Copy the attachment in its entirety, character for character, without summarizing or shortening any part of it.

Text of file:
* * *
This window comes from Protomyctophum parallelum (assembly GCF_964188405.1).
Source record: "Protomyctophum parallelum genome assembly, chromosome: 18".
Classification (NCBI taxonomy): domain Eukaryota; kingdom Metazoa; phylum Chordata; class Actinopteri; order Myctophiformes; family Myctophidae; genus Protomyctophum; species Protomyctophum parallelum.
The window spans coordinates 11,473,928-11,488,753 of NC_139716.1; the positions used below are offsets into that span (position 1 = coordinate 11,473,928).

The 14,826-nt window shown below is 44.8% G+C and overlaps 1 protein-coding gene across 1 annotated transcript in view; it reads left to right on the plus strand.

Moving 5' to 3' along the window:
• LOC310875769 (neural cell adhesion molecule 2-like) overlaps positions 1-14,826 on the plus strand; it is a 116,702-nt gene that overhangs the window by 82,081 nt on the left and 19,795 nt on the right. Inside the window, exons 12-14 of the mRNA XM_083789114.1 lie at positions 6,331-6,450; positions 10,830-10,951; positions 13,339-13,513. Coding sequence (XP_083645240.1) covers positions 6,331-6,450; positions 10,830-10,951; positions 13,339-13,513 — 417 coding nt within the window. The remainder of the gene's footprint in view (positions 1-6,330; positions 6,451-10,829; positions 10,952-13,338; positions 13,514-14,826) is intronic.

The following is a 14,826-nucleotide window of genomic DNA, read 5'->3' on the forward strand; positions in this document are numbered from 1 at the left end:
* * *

This window comes from Protomyctophum parallelum (assembly GCF_964188405.1).
Source record: "Protomyctophum parallelum genome assembly, chromosome: 18".
Classification (NCBI taxonomy): domain Eukaryota; kingdom Metazoa; phylum Chordata; class Actinopteri; order Myctophiformes; family Myctophidae; genus Protomyctophum; species Protomyctophum parallelum.
The window spans coordinates 11,473,928-11,488,753 of NC_139716.1; the positions used below are offsets into that span (position 1 = coordinate 11,473,928).

The 14,826-nt window shown below is 44.8% G+C and overlaps 1 protein-coding gene across 1 annotated transcript in view; it reads left to right on the plus strand.

Moving 5' to 3' along the window:
• LOC310875769 (neural cell adhesion molecule 2-like) overlaps positions 1-14,826 on the plus strand; it is a 116,702-nt gene that overhangs the window by 82,081 nt on the left and 19,795 nt on the right. Inside the window, exons 12-14 of the mRNA XM_083789114.1 lie at positions 6,331-6,450; positions 10,830-10,951; positions 13,339-13,513. Coding sequence (XP_083645240.1) covers positions 6,331-6,450; positions 10,830-10,951; positions 13,339-13,513 — 417 coding nt within the window. The remainder of the gene's footprint in view (positions 1-6,330; positions 6,451-10,829; positions 10,952-13,338; positions 13,514-14,826) is intronic.

The following is a 14,826-nucleotide window of genomic DNA, read 5'->3' on the forward strand; positions in this document are numbered from 1 at the left end: